"I commend The Hope of Survivors for what they are doing to raise the level of awareness of clergy abuse. Samantha Nelson gives abuse victims hope through her own personal story and passion to provide healing."—Rich DuBose, Director, Pacific Union Conference, Church
“When any trusted helping professional, be it a medical or mental healthcare provider, a lawyer, a teacher or a member of the clergy, puts their own needs ahead of those of their patient, client, student, staffer or congregant, exploitation occurs. Professional exploitation is one of the most egregious of human offenses. The harm done affects every aspect of the victim/survivors’ life and most often the damage is never really completely healed.
Adult victim/survivors find little understanding when it comes to the fact that they hold zero accountability for the abuse they have endured. The professional is responsible for maintaining professional boundaries and ethics. Because there is an imbalance of power, authority, and trust, the adult victim cannot consent to the exploitive relationship.
When a child is abused, everyone understands that they had no consent or accountability or responsibility. No difference exists when adults are exploited/abused by professionals that have vowed to forego their own needs for the needs of others that seek their help.
There is not a more egregious offense than a member of clergy abusing a congregant. The loss of one’s spiritual self is added to the emotional damage that victim/survivors of other professionals don’t generally endure. For the victim/survivor of clergy abuse, this loss is the most devastating of all.
The Hope of Survivors organization is a lifeline to those abused by clergy. The organization offers a hand up with unlimited resources and support. Those involved in providing the support are the most selfless among us. They care deeply and provide support for all those that face the long and arduous path to healing.
If there is just one thing that you can do to offer your support for The Hope of Survivors, it is to make a donation to ensure that this organization remains viable for all those that are in such dire need of guidance on their healing path and the support that only The Hope of Survivors can give."—Cindy Boling,
AdvocateWeb (HOPE = Helping Overcome Professional Exploitation)
"After women are sexually assaulted by a member of the clergy, they are often blamed by their congregation for having an affair. When clergy cross sexual boundaries with congregants it is never an affair. It is always sexual assault because of the position of power a clergy person holds in the congregation. Blaming and shaming a victim intensifies her shame of having been sexually violated and further isolates her. It also increases symptoms of assualt such as: spiritual crisis, post traumatic stress, depression, anxiety, and suicide ideation. Clergy sexual abuse and assault happen in all religions and every denomination. This is why Clergy Sexual Abuse Awareness & Prevention Day is much needed. Creating awareness of this crime amongst the faithful will improve the likelihood that victims will be supported by other clergy and by their denomination. Such support greatly aids the victim and her family in their healing process."—Carolyn Waterstradt, M.A., Clergy Sexual Abuse Researcher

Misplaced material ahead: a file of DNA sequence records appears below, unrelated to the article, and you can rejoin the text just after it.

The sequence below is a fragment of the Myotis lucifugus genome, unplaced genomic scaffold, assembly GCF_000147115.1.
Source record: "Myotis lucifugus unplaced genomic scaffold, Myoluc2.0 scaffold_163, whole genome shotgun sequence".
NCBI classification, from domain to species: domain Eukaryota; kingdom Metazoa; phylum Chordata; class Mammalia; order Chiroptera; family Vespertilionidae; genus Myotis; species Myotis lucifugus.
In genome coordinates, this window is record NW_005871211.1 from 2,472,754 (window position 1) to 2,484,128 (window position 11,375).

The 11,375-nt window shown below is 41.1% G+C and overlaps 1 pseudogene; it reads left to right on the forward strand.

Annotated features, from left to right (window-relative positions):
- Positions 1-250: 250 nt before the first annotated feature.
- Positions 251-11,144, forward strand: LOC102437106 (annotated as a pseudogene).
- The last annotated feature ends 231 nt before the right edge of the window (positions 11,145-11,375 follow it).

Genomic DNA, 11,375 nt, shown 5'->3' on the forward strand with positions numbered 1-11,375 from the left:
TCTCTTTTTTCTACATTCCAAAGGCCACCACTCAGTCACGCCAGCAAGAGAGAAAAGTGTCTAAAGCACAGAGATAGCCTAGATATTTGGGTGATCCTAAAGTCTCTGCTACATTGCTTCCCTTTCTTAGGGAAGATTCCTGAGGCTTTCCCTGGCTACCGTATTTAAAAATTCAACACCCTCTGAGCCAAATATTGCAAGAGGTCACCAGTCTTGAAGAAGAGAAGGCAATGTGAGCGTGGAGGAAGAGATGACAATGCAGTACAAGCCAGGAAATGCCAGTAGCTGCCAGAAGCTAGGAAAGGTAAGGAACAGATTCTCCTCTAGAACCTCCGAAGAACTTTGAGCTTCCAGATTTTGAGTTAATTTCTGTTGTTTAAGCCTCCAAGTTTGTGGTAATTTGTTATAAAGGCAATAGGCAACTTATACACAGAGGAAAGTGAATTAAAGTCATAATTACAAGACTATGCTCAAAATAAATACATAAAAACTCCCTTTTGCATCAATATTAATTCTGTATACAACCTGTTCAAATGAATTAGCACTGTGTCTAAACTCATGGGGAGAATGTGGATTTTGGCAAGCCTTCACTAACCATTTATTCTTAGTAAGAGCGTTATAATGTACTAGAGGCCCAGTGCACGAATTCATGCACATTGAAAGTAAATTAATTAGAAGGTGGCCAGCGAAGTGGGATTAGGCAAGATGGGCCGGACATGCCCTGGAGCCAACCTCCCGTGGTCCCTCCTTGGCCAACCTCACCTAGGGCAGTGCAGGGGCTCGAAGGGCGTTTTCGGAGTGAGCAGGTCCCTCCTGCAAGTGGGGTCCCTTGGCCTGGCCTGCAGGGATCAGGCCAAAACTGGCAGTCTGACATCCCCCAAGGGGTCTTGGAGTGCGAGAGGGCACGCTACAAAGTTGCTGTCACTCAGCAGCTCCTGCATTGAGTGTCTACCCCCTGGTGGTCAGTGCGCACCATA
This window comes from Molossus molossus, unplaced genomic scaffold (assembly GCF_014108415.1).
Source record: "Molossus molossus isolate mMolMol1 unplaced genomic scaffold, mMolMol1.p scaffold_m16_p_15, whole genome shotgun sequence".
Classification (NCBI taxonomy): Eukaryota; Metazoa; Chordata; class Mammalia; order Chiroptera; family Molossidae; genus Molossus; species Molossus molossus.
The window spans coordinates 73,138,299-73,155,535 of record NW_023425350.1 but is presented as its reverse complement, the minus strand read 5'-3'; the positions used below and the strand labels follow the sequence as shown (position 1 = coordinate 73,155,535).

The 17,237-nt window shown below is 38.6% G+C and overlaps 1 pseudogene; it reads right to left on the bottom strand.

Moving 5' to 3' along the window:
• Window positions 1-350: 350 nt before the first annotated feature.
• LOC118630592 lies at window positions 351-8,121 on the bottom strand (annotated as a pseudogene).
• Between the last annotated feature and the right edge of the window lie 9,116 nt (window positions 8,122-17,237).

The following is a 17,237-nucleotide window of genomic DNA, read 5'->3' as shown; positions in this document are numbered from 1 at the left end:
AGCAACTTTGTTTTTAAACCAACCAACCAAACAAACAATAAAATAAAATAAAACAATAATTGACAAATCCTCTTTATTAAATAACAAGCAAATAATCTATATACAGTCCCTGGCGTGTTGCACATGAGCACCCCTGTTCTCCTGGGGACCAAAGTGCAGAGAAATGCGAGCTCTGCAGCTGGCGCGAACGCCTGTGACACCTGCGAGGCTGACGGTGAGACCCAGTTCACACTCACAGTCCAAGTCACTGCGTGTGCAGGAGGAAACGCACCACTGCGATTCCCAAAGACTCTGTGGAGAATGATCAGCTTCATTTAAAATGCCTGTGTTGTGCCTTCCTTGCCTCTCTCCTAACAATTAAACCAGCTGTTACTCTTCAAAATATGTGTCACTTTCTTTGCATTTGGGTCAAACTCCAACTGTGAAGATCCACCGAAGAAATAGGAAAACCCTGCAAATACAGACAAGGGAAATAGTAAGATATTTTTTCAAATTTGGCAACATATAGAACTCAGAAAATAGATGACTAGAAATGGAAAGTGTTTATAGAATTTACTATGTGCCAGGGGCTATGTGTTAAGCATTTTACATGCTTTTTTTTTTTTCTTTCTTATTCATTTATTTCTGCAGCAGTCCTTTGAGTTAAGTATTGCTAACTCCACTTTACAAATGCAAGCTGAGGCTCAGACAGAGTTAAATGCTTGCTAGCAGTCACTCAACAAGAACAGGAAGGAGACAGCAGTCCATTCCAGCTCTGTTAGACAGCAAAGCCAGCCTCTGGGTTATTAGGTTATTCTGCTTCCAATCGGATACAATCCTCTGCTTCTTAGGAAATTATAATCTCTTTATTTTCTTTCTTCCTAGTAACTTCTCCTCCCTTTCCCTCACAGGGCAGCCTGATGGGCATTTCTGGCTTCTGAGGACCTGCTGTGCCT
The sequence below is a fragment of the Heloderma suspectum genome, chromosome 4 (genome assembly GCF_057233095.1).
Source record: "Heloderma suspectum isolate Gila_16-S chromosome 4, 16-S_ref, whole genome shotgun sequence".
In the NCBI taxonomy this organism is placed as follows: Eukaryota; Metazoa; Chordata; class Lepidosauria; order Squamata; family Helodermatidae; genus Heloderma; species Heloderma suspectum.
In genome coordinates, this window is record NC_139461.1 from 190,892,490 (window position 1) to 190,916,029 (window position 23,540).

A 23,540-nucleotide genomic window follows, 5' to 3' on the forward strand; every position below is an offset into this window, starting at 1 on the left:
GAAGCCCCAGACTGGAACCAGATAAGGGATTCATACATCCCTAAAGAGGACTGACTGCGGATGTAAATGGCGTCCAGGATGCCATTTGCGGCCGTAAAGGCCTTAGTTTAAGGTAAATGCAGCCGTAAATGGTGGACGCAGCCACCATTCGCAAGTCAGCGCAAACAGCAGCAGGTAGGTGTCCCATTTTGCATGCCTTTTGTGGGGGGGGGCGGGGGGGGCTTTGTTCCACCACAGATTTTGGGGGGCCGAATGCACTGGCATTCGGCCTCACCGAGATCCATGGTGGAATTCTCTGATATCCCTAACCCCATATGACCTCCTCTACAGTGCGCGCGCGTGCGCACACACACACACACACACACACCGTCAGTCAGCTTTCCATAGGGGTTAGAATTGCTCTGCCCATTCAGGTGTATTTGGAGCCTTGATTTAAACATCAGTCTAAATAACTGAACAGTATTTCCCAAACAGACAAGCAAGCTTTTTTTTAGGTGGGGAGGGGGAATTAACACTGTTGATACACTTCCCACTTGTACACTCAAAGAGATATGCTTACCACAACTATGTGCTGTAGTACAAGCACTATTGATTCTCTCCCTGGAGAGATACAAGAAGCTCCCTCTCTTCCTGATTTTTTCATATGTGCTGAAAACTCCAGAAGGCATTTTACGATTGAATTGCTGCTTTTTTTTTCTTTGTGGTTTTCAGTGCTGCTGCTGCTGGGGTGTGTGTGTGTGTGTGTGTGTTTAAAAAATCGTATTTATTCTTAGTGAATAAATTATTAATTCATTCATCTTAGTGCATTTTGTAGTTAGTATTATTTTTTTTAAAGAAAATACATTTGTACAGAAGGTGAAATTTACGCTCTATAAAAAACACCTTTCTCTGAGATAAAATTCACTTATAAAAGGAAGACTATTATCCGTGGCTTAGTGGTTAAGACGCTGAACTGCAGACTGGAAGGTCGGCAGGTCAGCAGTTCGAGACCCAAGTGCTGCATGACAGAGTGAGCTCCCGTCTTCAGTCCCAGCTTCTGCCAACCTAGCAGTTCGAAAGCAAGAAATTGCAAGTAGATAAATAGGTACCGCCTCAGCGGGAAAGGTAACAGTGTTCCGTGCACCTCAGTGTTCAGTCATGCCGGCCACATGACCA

“Any type of sexual abuse can be shattering and life changing. When sexual abuse occurs at the hand of a person in a powerful position with the “blessing” of sacred institutions, the negative impacts are often overwhelmingly devastating. Recognizing, labeling, and addressing clergy sexual misconduct constitutes an important step in the prevention process. Plan now to participate in the Enough IS Enough campaign to raise awareness about this important topic. You can make a difference to future generations by helping to spread the word about clergy sexual abuse and its harmful effects.”—René Drumm, Ph.D., Dean, School of Social Work, Southern Adventist University; Collegedale, TN
"When clergy and spiritual leaders use their position of authority and trust to exploit others to manipulate them into sexual relationships, this is more than just “sexual misconduct”. This is abuse. In fact, it can be such a deep violation of trust that the results of this abuse can be devastating to the victim and to the victim’s family and to congregations. I encourage people of all faiths to become more aware of the terrible harm caused by this abuse, and do all that they can to prevent this abuse within their congregations. There is no evil greater than evil done in the name of God. Clergy Sexual Abuse Awareness & Prevention Day is a great opportunity for congregations to explore these issues and to address ways to help prevent this terrible abuse."—Kevin Gourley, Founder, AdvocateWeb (Offering HOPE—Helping Overcome Professional Exploitation)
"We have no hesitation in endorsing this campaign. For too long clergy abuse and its devastating effects have been underplayed and excused. A campaign such as this is an essential and effective way of raising awareness and validating the experience of those who have suffered in silence for too long."—Dawn Devereux and Jonathan Coe, The Clinic for Boundaries Studies (UK)